Journal of Urban Health

, Volume 87, Issue 5, pp 839-850

First online:

Open Access This content is freely available online to anyone, anywhere at any time.

Comparing Respondent-Driven Sampling and Targeted Sampling Methods of Recruiting Injection Drug Users in San Francisco

  • Alex H. KralAffiliated withUrban Health Program, RTI InternationalUniversity of California Email author 
  • , Mohsen MalekinejadAffiliated withInstitute for Global Health, University of California
  • , Jason VaudreyAffiliated withSan Francisco Department of Public Health
  • , Alexis N. MartinezAffiliated withDepartment of Sociology, San Francisco State University
  • , Jennifer LorvickAffiliated withUrban Health Program, RTI InternationalSchool of Public Health, University of California
  • , Willi McFarlandAffiliated withUniversity of CaliforniaSan Francisco Department of Public Health
  • , H. Fisher RaymondAffiliated withSan Francisco Department of Public Health


The objective of this article is to compare demographic characteristics, risk behaviors, and service utilization among injection drug users (IDUs) recruited from two separate studies in San Francisco in 2005, one which used targeted sampling (TS) and the other which used respondent-driven sampling (RDS). IDUs were recruited using TS (n = 651) and RDS (n = 534) and participated in quantitative interviews that included demographic characteristics, risk behaviors, and service utilization. Prevalence estimates and 95% confidence intervals (CIs) were calculated to assess whether there were differences in these variables by sampling method. There was overlap in 95% CIs for all demographic variables except African American race (TS: 45%, 53%; RDS: 29%, 44%). Maps showed that the proportion of IDUs distributed across zip codes were similar for the TS and RDS sample, with the exception of a single zip code that was more represented in the TS sample. This zip code includes an isolated, predominantly African American neighborhood where only the TS study had a field site. Risk behavior estimates were similar for both TS and RDS samples, although self-reported hepatitis C infection was lower in the RDS sample. In terms of service utilization, more IDUs in the RDS sample reported no recent use of drug treatment and syringe exchange program services. Our study suggests that perhaps a hybrid sampling plan is best suited for recruiting IDUs in San Francisco, whereby the more intensive ethnographic and secondary analysis components of TS would aid in the planning of seed placement and field locations for RDS.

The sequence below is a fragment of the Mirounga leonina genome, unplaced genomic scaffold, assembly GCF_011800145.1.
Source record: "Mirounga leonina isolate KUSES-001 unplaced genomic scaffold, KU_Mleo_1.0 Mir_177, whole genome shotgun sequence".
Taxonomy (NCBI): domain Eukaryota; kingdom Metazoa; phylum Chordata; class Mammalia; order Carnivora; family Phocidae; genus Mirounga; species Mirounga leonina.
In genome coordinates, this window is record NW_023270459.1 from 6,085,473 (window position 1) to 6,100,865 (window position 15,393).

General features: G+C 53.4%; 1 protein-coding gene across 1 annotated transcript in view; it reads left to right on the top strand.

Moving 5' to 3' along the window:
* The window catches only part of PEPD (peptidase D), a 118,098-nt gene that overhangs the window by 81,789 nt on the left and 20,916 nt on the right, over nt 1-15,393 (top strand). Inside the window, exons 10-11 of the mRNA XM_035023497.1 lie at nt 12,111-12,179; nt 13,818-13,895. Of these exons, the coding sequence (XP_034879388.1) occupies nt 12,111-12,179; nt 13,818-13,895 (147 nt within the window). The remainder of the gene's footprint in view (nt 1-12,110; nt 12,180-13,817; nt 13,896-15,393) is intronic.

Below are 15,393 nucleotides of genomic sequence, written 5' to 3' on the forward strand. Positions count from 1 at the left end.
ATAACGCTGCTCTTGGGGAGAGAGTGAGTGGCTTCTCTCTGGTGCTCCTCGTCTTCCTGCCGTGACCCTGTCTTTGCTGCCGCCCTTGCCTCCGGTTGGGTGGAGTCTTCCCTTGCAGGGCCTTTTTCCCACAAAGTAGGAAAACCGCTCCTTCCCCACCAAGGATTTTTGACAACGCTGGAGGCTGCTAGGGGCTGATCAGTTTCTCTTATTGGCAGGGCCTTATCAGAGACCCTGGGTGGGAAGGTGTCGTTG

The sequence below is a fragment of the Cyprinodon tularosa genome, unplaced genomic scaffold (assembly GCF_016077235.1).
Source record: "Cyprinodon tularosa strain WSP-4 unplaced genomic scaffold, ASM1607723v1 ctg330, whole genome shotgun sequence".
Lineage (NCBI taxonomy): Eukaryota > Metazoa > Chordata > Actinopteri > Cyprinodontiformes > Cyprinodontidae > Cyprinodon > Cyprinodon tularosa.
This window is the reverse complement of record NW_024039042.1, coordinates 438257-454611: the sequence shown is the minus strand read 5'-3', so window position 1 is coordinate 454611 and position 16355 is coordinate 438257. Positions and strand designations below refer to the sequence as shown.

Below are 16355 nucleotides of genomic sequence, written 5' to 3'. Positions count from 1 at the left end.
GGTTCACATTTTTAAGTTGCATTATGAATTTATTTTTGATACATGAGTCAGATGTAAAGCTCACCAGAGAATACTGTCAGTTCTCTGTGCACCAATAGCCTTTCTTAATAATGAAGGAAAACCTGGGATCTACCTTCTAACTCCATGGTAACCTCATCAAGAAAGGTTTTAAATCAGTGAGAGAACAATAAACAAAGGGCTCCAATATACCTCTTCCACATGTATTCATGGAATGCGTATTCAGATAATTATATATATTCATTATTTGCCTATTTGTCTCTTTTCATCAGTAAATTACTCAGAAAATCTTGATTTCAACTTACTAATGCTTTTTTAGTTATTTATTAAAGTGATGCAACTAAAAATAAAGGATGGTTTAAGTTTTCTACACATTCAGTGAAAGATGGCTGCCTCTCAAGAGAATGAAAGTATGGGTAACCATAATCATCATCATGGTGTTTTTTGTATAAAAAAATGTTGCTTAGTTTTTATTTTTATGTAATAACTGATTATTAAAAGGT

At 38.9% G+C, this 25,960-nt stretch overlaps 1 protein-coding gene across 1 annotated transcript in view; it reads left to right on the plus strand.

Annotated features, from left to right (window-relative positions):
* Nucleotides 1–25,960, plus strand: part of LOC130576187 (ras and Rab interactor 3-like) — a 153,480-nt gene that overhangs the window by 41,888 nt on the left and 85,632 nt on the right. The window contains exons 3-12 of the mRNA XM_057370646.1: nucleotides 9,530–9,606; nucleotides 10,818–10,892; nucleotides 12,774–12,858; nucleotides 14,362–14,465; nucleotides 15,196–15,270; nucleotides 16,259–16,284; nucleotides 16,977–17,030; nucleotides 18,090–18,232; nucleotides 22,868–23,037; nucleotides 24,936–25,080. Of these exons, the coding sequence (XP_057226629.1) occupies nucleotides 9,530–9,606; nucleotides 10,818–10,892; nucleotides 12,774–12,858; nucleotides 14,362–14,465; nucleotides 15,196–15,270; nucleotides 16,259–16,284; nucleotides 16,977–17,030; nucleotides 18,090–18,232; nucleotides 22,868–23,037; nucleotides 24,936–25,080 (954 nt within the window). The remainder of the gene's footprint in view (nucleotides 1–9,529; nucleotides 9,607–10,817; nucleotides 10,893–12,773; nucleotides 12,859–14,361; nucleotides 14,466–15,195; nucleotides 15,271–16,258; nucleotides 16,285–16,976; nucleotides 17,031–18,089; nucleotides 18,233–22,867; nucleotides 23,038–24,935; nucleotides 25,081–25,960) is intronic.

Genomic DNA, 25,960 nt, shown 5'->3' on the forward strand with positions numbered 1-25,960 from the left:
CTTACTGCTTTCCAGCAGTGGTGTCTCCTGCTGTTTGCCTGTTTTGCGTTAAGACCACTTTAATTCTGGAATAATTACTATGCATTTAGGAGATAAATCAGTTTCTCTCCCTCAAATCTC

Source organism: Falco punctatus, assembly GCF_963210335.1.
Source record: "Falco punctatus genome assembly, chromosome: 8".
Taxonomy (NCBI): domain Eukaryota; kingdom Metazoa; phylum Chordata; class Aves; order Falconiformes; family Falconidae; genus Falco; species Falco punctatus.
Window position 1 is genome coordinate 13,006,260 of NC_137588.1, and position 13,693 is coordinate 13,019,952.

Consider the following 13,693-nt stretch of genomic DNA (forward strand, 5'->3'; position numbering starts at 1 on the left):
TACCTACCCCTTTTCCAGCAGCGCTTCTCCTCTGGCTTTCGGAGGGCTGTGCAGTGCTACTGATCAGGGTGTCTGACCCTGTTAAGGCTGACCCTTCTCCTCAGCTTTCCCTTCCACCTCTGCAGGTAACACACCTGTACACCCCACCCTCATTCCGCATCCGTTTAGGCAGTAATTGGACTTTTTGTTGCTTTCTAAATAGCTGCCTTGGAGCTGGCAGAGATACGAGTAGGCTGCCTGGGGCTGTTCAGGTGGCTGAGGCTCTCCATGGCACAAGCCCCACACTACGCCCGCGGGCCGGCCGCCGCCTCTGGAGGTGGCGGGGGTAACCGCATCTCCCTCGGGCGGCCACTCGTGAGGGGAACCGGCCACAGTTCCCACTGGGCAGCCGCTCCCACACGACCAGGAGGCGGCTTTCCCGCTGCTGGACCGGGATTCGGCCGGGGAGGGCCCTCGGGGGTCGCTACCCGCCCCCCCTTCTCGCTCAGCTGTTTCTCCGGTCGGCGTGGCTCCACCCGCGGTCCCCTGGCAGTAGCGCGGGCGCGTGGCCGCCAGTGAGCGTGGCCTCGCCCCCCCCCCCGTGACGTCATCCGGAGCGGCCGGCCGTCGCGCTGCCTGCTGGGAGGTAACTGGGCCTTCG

IDU Methods Epidemiology RDS Targeted sampling Geography